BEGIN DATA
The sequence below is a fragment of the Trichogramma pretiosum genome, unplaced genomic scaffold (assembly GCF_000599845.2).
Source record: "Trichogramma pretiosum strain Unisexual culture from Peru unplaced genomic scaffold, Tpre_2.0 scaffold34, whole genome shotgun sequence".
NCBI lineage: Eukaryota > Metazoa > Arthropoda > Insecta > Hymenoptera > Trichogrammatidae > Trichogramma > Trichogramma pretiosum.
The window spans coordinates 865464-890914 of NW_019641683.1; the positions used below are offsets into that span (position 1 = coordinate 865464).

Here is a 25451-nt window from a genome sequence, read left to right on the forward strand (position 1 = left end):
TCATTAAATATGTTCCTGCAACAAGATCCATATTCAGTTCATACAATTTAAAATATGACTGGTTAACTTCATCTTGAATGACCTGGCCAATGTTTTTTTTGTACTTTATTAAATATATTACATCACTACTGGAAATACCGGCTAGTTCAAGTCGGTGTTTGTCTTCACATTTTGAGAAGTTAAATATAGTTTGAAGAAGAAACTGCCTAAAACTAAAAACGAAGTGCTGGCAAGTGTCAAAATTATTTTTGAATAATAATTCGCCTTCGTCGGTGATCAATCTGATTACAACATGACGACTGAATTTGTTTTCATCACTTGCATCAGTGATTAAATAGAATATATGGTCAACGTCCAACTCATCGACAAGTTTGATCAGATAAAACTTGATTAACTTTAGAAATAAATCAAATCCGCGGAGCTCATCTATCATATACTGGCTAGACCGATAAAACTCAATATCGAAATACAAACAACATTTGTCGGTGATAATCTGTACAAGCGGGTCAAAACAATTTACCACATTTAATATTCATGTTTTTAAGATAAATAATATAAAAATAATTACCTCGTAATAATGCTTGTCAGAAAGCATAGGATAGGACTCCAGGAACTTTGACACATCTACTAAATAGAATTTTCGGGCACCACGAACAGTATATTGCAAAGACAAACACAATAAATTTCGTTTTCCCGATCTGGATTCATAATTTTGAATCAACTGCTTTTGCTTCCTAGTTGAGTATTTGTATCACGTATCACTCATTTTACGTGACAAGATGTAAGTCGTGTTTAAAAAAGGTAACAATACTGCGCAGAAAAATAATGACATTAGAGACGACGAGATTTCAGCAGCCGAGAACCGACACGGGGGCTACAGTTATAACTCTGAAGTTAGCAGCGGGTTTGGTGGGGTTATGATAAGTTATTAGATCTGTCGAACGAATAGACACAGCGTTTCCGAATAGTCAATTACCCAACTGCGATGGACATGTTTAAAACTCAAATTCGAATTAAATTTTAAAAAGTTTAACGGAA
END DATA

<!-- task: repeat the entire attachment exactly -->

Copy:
The sequence below is a fragment of the Trichogramma pretiosum genome, unplaced genomic scaffold (assembly GCF_000599845.2).
Source record: "Trichogramma pretiosum strain Unisexual culture from Peru unplaced genomic scaffold, Tpre_2.0 scaffold34, whole genome shotgun sequence".
NCBI lineage: Eukaryota > Metazoa > Arthropoda > Insecta > Hymenoptera > Trichogrammatidae > Trichogramma > Trichogramma pretiosum.
The window spans coordinates 865464-890914 of NW_019641683.1; the positions used below are offsets into that span (position 1 = coordinate 865464).

Here is a 25451-nt window from a genome sequence, read left to right on the forward strand (position 1 = left end):
TCATTAAATATGTTCCTGCAACAAGATCCATATTCAGTTCATACAATTTAAAATATGACTGGTTAACTTCATCTTGAATGACCTGGCCAATGTTTTTTTTGTACTTTATTAAATATATTACATCACTACTGGAAATACCGGCTAGTTCAAGTCGGTGTTTGTCTTCACATTTTGAGAAGTTAAATATAGTTTGAAGAAGAAACTGCCTAAAACTAAAAACGAAGTGCTGGCAAGTGTCAAAATTATTTTTGAATAATAATTCGCCTTCGTCGGTGATCAATCTGATTACAACATGACGACTGAATTTGTTTTCATCACTTGCATCAGTGATTAAATAGAATATATGGTCAACGTCCAACTCATCGACAAGTTTGATCAGATAAAACTTGATTAACTTTAGAAATAAATCAAATCCGCGGAGCTCATCTATCATATACTGGCTAGACCGATAAAACTCAATATCGAAATACAAACAACATTTGTCGGTGATAATCTGTACAAGCGGGTCAAAACAATTTACCACATTTAATATTCATGTTTTTAAGATAAATAATATAAAAATAATTACCTCGTAATAATGCTTGTCAGAAAGCATAGGATAGGACTCCAGGAACTTTGACACATCTACTAAATAGAATTTTCGGGCACCACGAACAGTATATTGCAAAGACAAACACAATAAATTTCGTTTTCCCGATCTGGATTCATAATTTTGAATCAACTGCTTTTGCTTCCTAGTTGAGTATTTGTATCACGTATCACTCATTTTACGTGACAAGATGTAAGTCGTGTTTAAAAAAGGTAACAATACTGCGCAGAAAAATAATGACATTAGAGACGACGAGATTTCAGCAGCCGAGAACCGACACGGGGGCTACAGTTATAACTCTGAAGTTAGCAGCGGGTTTGGTGGGGTTATGATAAGTTATTAGATCTGTCGAACGAATAGACACAGCGTTTCCGAATAGTCAATTACCCAACTGCGATGGACATGTTTAAAACTCAAATTCGAATTAAATTTTAAAAAGTTTAACGGAA